You can get Social Security retirement benefits and work at the same time. However, if you are younger than full retirement age and make more than the yearly earnings limit, your benefits could be reduced. Whether it makes sense to work and collect Social Security at the same time is a complicated assessment that depends on how much you earn and when you begin taking Social Security benefits.
Starting with the month you reach full retirement age, Social Security will not reduce your benefits no matter how much you earn. However, individuals may begin taking Social Security retirement benefits early beginning at age 62. If you are younger than full retirement age, there is a limit to how much you can earn and still receive full benefits. If you earn more than $16,920 (in 2017), Social Security will deduct $1 from your benefits for each $2 you earn over the threshold. In the year you reach full retirement age, you can earn up to $44,880 (in 2017) without having a reduction in benefits. However, if you exceed $44,880 in earnings, Social Security will deduct $1 from your benefits for each $3 you earn until the month you reach full retirement age. Once you reach full retirement age, your benefits will no longer be reduced.
If your benefits are withheld, at least some of those benefits will be returned to you in the form of higher monthly benefits once you reach full retirement age. When you reach full retirement age, Social Security will recalculate your benefits to take into account the months in which your benefits were withheld. In addition, if your latest year of earnings turns out to be one of your highest years, Social Security will recalculate your benefit based on the higher earnings and pay you any increase due.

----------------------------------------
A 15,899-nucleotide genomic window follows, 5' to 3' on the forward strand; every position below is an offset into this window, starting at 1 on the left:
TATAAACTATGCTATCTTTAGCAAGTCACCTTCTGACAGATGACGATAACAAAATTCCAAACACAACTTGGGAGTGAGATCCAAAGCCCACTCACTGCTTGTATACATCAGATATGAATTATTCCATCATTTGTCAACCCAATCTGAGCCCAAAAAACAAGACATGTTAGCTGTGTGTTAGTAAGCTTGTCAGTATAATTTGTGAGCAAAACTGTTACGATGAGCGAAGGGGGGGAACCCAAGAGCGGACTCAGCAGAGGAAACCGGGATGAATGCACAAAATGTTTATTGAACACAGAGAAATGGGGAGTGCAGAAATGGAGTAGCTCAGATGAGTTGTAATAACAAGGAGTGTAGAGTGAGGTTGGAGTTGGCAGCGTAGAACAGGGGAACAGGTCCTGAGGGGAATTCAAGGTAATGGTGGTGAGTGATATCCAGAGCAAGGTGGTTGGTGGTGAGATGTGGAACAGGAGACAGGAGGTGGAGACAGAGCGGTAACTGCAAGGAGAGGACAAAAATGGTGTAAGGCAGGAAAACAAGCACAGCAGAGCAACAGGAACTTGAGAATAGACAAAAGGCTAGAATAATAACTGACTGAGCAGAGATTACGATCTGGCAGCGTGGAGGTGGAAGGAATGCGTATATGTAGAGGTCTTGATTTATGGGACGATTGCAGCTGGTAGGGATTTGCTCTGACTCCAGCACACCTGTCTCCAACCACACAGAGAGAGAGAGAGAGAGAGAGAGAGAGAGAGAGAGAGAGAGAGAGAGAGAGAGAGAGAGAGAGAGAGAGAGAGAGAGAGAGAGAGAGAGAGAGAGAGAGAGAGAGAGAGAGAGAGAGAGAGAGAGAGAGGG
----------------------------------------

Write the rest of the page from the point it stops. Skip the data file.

When Social Security calculates how much to deduct from your benefits, they count only the wages you make from your job or your net earnings if you’re self-employed. They do include bonuses, commissions, and vacation pay. They don’t count pensions, annuities, investment income, interest, veterans, or other government or military retirement benefits.
Should you have any questions about the calculations of your benefits, you can contact Social Security at (800) 772-1213 or at their website ssa.gov.
Ron Fladhammer has over 20 years of experience representing individuals who have been denied Social Security Disability and Supplemental Security Income benefits. Our office hosts one of the only video hearing location sites in the state of Illinois, so there is no need to travel to any other location to have your hearing held. Our success rate is outstanding, and if your case is not approved, there are no attorney fees.